Global challenges demand joint action. The EIB, one of the largest multilateral green financiers in the world, pursues global partnerships with key actors to maximise the impact of our support. Here are our key partnerships for a sustainable ocean and blue economy:
The EIB, together with the German development bank KfW group, the Agence Française de Développement (AFD), Cassa Depositi e Prestiti (CDP), the Spanish promotional bank ICO and the European Bank for Reconstruction and Development (EBRD), has committed to provide €4 billion in investment by the end of 2025.
The Clean Oceans Initiative supports public and private sector in implementing sustainable projects that reduce or avoid plastics and other waste and clean up waste and wastewater before it reaches the ocean. As of February 2023, the initiative has reached more than 68% of its target, with €2.7 billion invested.
At COP27, we launched together with the EBRD and the Union for the Mediterranean the Blue Mediterranean Partnership to support the development of a sustainable blue economy in the EU’s Southern Neighbourhood. This partnership received wide political support from key partners such as the European Commission. It aims to support policy reforms, attract donor funding and mobilise public and private financing for projects initially in Egypt, Jordan and Morocco.
In May 2021, the European Commission set out a new approach for a sustainable blue economy in the EU, crucial to achieving the European Green Deal’s objectives. The European Commission and the EIB Group committed to increase their cooperation on a sustainable blue economy and to work jointly with Member States to meet existing financing needs to reduce pollution in European seas and support investment for blue innovation and blue bioeconomy.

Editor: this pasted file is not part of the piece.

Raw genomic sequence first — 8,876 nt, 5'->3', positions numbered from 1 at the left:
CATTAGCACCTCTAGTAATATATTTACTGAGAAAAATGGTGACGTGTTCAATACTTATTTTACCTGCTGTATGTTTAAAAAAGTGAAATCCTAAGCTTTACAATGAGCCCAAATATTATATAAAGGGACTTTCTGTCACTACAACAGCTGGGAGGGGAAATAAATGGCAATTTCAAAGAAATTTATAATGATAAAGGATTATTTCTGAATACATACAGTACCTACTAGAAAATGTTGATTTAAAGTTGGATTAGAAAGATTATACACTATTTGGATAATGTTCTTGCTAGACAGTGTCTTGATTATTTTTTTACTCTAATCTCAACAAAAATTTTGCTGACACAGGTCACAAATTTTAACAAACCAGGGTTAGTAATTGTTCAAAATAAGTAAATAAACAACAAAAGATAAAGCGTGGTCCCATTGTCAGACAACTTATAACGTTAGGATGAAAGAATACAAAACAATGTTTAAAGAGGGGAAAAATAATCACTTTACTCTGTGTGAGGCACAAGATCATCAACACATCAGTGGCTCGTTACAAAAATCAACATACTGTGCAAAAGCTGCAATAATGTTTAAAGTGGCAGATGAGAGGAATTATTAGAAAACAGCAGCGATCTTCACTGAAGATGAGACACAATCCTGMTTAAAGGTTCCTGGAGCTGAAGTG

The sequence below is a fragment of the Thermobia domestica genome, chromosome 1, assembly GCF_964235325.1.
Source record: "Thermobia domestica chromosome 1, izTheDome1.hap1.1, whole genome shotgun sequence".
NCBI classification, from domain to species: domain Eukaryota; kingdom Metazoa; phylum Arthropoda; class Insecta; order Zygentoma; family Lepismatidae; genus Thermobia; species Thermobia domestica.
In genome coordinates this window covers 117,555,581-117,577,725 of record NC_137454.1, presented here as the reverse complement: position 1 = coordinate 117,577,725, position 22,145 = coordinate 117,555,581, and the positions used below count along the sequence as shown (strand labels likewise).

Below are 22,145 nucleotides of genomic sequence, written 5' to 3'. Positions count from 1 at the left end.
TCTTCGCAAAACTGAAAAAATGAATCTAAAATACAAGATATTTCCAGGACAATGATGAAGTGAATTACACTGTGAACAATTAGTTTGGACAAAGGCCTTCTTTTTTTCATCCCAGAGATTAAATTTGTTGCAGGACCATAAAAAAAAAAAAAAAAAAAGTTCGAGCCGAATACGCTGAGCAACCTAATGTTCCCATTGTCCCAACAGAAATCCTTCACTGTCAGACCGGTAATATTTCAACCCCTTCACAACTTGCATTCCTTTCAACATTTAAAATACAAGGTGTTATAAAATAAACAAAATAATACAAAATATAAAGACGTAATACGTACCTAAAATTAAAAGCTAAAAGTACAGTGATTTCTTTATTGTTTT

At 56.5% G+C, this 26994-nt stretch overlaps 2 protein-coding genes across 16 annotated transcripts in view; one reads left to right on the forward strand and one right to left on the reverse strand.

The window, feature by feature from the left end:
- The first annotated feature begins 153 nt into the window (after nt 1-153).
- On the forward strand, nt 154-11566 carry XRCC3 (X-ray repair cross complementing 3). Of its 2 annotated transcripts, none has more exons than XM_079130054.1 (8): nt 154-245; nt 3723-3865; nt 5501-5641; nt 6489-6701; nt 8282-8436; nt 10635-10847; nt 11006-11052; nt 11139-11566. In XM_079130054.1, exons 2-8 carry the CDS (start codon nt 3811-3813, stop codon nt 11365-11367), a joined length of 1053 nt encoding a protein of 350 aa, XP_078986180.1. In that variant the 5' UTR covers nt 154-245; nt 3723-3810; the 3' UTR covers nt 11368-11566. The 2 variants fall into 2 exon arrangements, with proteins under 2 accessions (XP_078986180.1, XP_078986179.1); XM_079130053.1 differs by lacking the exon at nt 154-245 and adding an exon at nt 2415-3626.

Through InvestEU Blue Economy, the European Maritime, Fisheries and Aquaculture Fund and the EIB Group combine their resources with InvestEU finance to mobilise an additional €500 million of EU funds for financial intermediaries in the blue economy. This scaled-up equity is expected to result in €1.5 billion of risk-financing for innovative and sustainable blue economy small and medium-sized businesses and start-ups, via financial intermediaries, including co-investment opportunities.
In addition, the BlueInvest platform, together with the EIB Group, will provide capacity building and advisory support for financial intermediaries and impact investors targeting investments in the blue economy. The EIB will also provide advisory support to 20 blue champions in the coming years, in support of the European Commission's Restore Our Oceans and Water mission, with the aim to accelerate the scale-up of advanced ocean technologies.